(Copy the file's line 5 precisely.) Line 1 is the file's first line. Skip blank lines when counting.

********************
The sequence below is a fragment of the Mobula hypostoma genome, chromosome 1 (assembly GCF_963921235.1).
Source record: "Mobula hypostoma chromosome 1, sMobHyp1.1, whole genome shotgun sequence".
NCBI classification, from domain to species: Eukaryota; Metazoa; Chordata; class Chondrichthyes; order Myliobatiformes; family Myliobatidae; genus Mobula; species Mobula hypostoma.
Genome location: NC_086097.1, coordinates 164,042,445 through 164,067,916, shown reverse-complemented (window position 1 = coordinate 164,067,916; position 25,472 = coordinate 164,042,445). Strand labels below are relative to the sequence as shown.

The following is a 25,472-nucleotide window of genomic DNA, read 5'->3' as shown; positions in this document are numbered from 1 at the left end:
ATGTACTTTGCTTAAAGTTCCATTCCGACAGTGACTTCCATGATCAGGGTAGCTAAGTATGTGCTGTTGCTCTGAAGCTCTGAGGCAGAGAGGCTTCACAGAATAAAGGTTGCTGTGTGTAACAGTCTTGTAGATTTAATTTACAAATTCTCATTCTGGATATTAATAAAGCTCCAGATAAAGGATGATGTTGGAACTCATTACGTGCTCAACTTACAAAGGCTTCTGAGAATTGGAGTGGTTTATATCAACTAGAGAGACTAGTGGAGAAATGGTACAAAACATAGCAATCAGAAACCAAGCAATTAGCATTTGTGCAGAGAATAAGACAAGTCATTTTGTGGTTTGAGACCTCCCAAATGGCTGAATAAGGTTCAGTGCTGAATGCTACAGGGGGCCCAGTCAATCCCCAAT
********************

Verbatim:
The following is a 25,472-nucleotide window of genomic DNA, read 5'->3' as shown; positions in this document are numbered from 1 at the left end: